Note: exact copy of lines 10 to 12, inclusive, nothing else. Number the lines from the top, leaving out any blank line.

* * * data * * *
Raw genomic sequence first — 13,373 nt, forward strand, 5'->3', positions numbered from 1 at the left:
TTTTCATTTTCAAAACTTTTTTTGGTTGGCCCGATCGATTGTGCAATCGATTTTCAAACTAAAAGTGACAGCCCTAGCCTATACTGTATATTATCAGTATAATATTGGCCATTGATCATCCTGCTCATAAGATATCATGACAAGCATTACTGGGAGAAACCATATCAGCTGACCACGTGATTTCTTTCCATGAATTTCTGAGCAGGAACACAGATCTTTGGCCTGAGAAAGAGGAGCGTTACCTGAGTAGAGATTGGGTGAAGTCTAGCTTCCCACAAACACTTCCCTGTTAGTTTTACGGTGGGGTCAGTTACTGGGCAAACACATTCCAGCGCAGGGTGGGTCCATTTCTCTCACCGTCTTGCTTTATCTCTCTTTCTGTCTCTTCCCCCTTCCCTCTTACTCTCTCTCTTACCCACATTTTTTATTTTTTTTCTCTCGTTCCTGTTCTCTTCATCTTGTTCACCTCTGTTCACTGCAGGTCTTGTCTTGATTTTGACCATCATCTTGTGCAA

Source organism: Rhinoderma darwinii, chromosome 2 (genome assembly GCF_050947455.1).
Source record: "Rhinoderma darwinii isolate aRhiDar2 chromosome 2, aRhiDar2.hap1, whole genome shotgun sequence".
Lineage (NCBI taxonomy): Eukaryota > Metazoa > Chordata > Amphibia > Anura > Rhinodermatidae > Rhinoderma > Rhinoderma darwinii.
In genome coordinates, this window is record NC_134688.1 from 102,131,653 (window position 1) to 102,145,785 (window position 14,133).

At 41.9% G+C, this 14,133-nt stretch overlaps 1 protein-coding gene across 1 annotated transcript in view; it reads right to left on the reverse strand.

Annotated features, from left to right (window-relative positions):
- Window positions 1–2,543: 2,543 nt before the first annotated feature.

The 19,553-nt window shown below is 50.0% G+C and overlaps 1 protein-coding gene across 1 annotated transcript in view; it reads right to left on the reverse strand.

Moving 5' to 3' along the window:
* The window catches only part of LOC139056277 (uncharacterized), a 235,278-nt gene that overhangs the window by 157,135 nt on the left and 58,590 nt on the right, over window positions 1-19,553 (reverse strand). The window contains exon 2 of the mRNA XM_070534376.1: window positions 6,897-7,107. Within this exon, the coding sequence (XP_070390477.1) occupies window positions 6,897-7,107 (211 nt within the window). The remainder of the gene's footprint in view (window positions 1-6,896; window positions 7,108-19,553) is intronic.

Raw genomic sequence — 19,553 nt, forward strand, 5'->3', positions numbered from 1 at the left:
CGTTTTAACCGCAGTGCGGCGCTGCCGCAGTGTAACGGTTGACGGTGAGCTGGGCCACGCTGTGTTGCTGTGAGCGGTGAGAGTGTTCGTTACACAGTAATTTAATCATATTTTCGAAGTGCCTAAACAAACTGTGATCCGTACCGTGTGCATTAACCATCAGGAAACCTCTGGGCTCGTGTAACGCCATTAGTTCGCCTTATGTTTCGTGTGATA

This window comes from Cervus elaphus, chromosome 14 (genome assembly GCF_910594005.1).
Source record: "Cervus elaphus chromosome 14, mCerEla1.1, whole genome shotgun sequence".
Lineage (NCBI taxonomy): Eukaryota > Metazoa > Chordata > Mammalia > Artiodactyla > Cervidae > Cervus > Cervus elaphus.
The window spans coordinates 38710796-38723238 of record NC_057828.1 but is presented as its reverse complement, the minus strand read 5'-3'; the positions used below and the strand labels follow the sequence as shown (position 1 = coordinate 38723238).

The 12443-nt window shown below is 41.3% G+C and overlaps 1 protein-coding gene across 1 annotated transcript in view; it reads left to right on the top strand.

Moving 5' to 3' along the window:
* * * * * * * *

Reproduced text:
The 19,553-nt window shown below is 50.0% G+C and overlaps 1 protein-coding gene across 1 annotated transcript in view; it reads right to left on the reverse strand.

Moving 5' to 3' along the window:
* The window catches only part of LOC139056277 (uncharacterized), a 235,278-nt gene that overhangs the window by 157,135 nt on the left and 58,590 nt on the right, over window positions 1-19,553 (reverse strand). The window contains exon 2 of the mRNA XM_070534376.1: window positions 6,897-7,107. Within this exon, the coding sequence (XP_070390477.1) occupies window positions 6,897-7,107 (211 nt within the window). The remainder of the gene's footprint in view (window positions 1-6,896; window positions 7,108-19,553) is intronic.